These days, essayist Annabelle Gurwitch (You’re Leaving When?, Counterpoint, Apr.) appreciates writing that offers closure. “With the pandemic, everything’s taking so much longer,” she says. “It seems harder to complete tasks, but reading essays and short stories, I get that beginning, middle, and end experience.”
Personal essays in particular can offer a welcome sense of connection with the writer, say other practitioners of the form. “One of the things I miss most about having a social life is meeting a new friend, or reconnecting with an old one,” says Melissa Febos (Girlhood, Bloomsbury, Mar.). “The best essays give me that feeling.”
To Ben Philippe, essays have an advantage for readers feeling depleted. He says he hopes Sure, I’ll Be Your Black Friend (Harper Perennial, May) “provides some of the benefits of a casual friendship with me, and the general shenanigans of life as a Black guy in 2020” without “the emotional exhaustion of maintaining a real face-to-face friendship.”
These and other forthcoming collections present an array of friendly options to choose from.
Black Nerd Problems
Assorted pop culture essays by the creators of the eponymous website address race, the Marvel Cinematic Universe, superhero authoritarianism, and, to take one title, how “Mario Kart Reveals the Inner Villain in All of Us.” Prepub materials say the collection is intended “for an audience unafraid to admit that they love anime, comic books, and all things nerdy.”
The writer behind the Bloggess website, who owns Nowhere Bookshop in San Antonio, Tex., tackles tough subjects, such as her decision to undergo experimental treatment for depression, with signature humor. Her previous confessionals, 2012’s Let’s Pretend This Never Happened and 2015’s Furiously Happy have sold a combined 660,000 print copies, per NPD BookScan; of her latest, PW’s review said, “The beauty of these essays lies in Lawson’s unfailing hopefulness amid her trials.”
Everybody (Else) Is Perfect
Korn transports readers just a few years back, yet to a different era: 2018 in the New York City magazine world. At age 28, Korn ascended to the position of youngest editor-in-chief of Nylon, becoming the only lesbian to helm a major fashion magazine at that time. Essays detail her coming-of-age, battles with disordered eating, feminism, burnout, and how she reframed the beauty industry’s purpose: not to attract a mate, but for self-care.
In her second essay collection, Febos grapples with female adolescence and everything after. The memorable “Thank You for Taking Care of Yourself,” in which she attends a “cuddle party”—pre-Covid, of course—becomes a vehicle for delving into the concept of emotional labor. “The prose is restrained but lyrical throughout,” PW’s review said. “Raw and unflinching, this dark coming-of-age story impresses at every turn.”
Sun (Everyone’s a Aliebn When Ur a Aliebn Too), an illustrator and TV writer with 577K Twitter followers, blends personal essays, poems, and stories, including a tearjerker in the form of egg recipes. Concluding an essay about dim sum, he writes, “You successfully escaped from the ordinary, constant, churning movement of the world, and the return to it is always disorienting, in the same way you come out of a movie theater and are surprised that it is still daytime, or surprised that it is midnight, because while you were in there, days passed, years passed, a whole lifetime passed in front of your eyes.”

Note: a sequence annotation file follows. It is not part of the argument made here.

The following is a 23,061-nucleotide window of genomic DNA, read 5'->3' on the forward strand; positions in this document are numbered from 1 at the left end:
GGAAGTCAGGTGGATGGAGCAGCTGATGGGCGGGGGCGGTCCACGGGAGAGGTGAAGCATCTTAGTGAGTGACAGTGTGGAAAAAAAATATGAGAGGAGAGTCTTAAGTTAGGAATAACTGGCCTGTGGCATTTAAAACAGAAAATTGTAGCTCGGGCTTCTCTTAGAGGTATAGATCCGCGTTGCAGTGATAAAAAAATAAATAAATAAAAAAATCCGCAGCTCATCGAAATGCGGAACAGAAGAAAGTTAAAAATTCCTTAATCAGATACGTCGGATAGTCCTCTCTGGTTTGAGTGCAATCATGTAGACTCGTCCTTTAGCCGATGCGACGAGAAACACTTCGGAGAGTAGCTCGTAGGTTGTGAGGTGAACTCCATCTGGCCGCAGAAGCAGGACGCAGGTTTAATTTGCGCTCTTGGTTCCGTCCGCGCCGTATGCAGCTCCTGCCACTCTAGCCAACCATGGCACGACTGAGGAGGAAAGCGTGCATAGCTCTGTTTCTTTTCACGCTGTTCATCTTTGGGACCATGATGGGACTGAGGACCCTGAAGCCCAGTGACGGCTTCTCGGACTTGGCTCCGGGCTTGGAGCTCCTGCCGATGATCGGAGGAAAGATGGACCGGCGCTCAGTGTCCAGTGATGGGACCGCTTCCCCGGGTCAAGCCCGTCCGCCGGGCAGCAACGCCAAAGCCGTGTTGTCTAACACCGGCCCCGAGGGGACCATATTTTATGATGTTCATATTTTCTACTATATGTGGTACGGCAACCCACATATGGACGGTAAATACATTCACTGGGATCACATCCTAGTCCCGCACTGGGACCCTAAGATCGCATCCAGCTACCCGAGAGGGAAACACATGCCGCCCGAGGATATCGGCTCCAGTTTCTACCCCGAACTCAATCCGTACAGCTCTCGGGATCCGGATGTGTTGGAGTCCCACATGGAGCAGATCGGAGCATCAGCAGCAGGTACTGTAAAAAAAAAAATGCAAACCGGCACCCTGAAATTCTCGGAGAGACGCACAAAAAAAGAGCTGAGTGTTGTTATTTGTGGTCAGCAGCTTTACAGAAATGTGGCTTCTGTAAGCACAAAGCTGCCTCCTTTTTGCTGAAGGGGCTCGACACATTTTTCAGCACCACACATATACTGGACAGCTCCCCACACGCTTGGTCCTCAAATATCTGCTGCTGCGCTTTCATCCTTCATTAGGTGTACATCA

Brammer’s book takes its name from his Substack advice column, which was originally pitched as “a queer Latino ‘Dear Abby.’ ” The collection covers coming of age, coming out, authority, and identity, as in this take on Grinder: “It was on this app that, for the first time ever, some white guy greeted me by saying, ‘Hola papi.’ I’d never really considered myself any kind of ‘papi.’ I was a mixed-race Mexican American with noodle arms who couldn’t legally drink yet.”
In what PW’s starred review called a “keenly perceptive” debut, Zoffness tackles anxiety, religious ambiguity, a sexual harassment case, and her four-year-old’s obsession with playing cop: “Officer Leo squints, shifts his lower jaw from side to side, mumbles something to headquarters on his faux walkie-talkie. His superiors are surprisingly flexible. I’m sorry, ma’am, he says finally, and unfastens my binds. It wasn’t you. It was someone who looked like you. Which is to say, a woman whom the world sees as white.”
Sure, I’ll Be Your Black Friend
The author of two YA novels, including 2020’s PW-starred Charming as a Verb, writes a memoir-in-essays for adult readers that addresses topics of varying heft—BLM, Beyoncé—in an intimate, conversational way. He writes in the introduction, “What follows is more or less the written version of a few dozen beers grabbed at our local hangs, walks around the park, or subway rides heading the same direction after an afternoon movie.” In other words, everything we’ve been missing.
Comedian and TV host Ruffin and her older sister dive into painful experiences with racism yet share these stories with Ruffin’s signature optimistic sense of humor—displayed here to be a trait that runs in the family. Many of the anecdotes originated in journals Lamar kept about various incidents over the years. “Ruffin and Lamar show the necessity of embracing humor as a coping mechanism,” said PW’s starred review, which further praised the book as “an excellently executed account, rich with vivid insight.”
You’re Leaving When?
Subtitled Adventures in Downward Mobility, Gurwitch’s book consists of voice-driven essays with an economic angle that, she says, was met with skepticism when she first pitched it, because the economy at the time was booming. Of her 2014 collection, I See You Made an Effort, PW’s review said, “Her witty writing allows for deft exploration of even the most sensitive and intimate subjects, while still finding the humor in her situation.”